Impulses are defined as a strong desire to act without immediate reflection. Most of the time, individuals are able to control and refuse to act on impulses that may be harmful to themselves and others.
Impulse control disorders (ICDs) are a class of mental disorders related to issues regarding self-control of harmful emotions or behaviors that are in conflict with societal norms or that violate the rights of others. These disorders are classified with disruptive and conduct disorders in the current Diagnostic and Statistical Manual of Mental Disorders Fifth Edition (DSM-V). Everyone has impulses, but someone with an impulse control disorder has difficulty controlling urges that may be violent or self-destructive, or that include problematic sexual behaviors, excessive shopping, gambling, fire-starting, or repetitive acts of theft or stealing.
Tension may build up, creating a strong impulse to act on one of these potentially harmful urges, which may provide a release or surge of pleasure during the act, but guilt may follow quickly after. Impulse control disorders are often called behavioral addictions and share several qualities with substance abuse disorders and drug or alcohol addictions. Impulsive actions in someone with an ICD may affect the reward centers in the brain, creating a potential addiction to these behaviors much in the same manner as substance abuse can impact reward pathways and lead to a physical and psychological dependence on drugs or alcohol.
A study reported by Frontiers in Psychology estimated that 10.4 percent of the college students surveyed indicated at least one lifetime ICD, highlighting the commonality of these disorders. Similarly, the 2013 National Survey on Drug Use and Health (NSDUH) estimated that 8.2 percent of Americans aged 12 and older met the criteria for substance abuse or dependence in the previous year.
Types of Impulse Control Disorders
The International Statistical Classification of Diseases and Related Health Problems (ICD) created by the World Health Organization (WHO) proposes to include disorders indicated by the repeated inability to refrain from acting on urges that provide short-term pleasure in spite of long-term harm to the self or others in the ICD-11. This would classify the following as impulse control disorders, as published in World Psychiatry:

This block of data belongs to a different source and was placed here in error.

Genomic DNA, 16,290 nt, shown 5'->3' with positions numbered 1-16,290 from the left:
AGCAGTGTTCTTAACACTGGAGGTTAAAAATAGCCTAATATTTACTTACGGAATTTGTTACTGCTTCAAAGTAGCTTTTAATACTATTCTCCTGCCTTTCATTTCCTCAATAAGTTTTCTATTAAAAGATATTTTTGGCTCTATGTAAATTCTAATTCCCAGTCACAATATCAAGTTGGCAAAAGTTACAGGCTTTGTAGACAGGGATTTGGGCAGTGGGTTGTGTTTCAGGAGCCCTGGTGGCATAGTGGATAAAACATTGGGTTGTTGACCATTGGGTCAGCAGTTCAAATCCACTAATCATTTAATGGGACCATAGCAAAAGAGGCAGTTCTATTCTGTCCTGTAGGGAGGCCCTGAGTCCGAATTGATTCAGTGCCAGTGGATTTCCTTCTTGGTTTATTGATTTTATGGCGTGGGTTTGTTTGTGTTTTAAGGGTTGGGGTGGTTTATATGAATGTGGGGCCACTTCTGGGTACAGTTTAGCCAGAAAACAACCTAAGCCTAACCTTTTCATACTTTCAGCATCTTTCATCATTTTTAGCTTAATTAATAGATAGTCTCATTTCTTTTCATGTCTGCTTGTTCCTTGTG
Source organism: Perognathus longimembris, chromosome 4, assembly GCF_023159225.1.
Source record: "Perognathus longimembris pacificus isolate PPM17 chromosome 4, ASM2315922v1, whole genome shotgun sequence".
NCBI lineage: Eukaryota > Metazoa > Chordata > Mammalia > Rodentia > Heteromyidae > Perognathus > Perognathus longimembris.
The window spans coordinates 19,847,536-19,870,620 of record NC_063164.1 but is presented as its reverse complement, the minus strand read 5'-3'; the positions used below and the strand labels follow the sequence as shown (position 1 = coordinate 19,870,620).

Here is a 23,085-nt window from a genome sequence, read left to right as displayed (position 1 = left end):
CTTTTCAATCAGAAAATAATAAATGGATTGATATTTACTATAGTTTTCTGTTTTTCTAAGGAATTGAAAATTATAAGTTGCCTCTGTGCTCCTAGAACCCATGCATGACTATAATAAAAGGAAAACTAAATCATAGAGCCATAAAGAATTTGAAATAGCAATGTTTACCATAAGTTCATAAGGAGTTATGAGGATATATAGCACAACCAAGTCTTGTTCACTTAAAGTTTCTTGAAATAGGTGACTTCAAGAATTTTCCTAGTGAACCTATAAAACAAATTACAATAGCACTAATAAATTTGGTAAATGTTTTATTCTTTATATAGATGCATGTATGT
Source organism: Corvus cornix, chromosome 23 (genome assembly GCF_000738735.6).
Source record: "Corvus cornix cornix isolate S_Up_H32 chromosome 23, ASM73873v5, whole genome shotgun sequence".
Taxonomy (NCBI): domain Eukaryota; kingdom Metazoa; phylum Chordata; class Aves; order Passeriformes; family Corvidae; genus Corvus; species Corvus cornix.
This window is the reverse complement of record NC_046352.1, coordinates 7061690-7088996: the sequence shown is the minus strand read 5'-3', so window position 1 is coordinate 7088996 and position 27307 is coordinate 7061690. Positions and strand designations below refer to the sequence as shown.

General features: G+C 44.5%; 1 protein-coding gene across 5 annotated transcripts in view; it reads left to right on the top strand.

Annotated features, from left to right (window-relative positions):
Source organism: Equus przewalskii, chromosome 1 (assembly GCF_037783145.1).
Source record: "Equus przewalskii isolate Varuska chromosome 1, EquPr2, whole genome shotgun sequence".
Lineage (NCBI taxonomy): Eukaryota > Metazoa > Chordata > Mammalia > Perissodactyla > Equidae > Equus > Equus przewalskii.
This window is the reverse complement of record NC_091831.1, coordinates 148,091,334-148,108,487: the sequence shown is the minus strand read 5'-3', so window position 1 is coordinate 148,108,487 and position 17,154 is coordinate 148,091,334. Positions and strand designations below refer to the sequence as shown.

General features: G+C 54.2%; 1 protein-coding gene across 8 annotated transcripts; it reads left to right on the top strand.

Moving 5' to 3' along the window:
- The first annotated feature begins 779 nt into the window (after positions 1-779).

- Intermittent explosive disorder
- Pathological gambling
- Compulsive sexual behavior disorder
Previous editions of the DSM also included trichotillomania, or compulsive hair pulling, as well as skin picking, or excoriation, as impulse control disorders, although they are now classified as a obsessive-compulsive disorders in the DSM-V. Compulsive behavior differs from impulsive in that compulsions are generally an attempt to reduce anxiety or a perceived threat of harm, while impulsive actions may be performed in order to derive pleasure. Excessive buying or shopping and internet addiction are also being considered as impulse control disorders, although there is currently not enough information on them to formally include these potential disorders.
Attention deficient hyperactivity disorder, or ADHD, and bipolar disorder also involve poor impulse control, although this is not the primary indicator of these disorders. While they may often overlap, ADHD and bipolar disorder are considered separate diagnoses than impulse control disorder.
An impulse control disorder indicated by excessive outbursts of violence or aggression towards others or against property that are out of proportion to the provoking factor or event is considered intermittent explosive disorder. The episodes of aggression may be physical or verbal and usually last around 30 minutes and occur frequently (e.g., several times a month or more).
This disorder may start in childhood or in the early teenage years. Psychiatric Times publishes that 5.5 to 7.5 percent of the population may meet the criteria for intermittent explosive disorder. Pathological or compulsive gambling may affect as many as two to four percent of the population, as reported by PyschCentral. It is a type of impulse control disorder manifested by the inability to stop gambling regardless of the odds or negative consequences.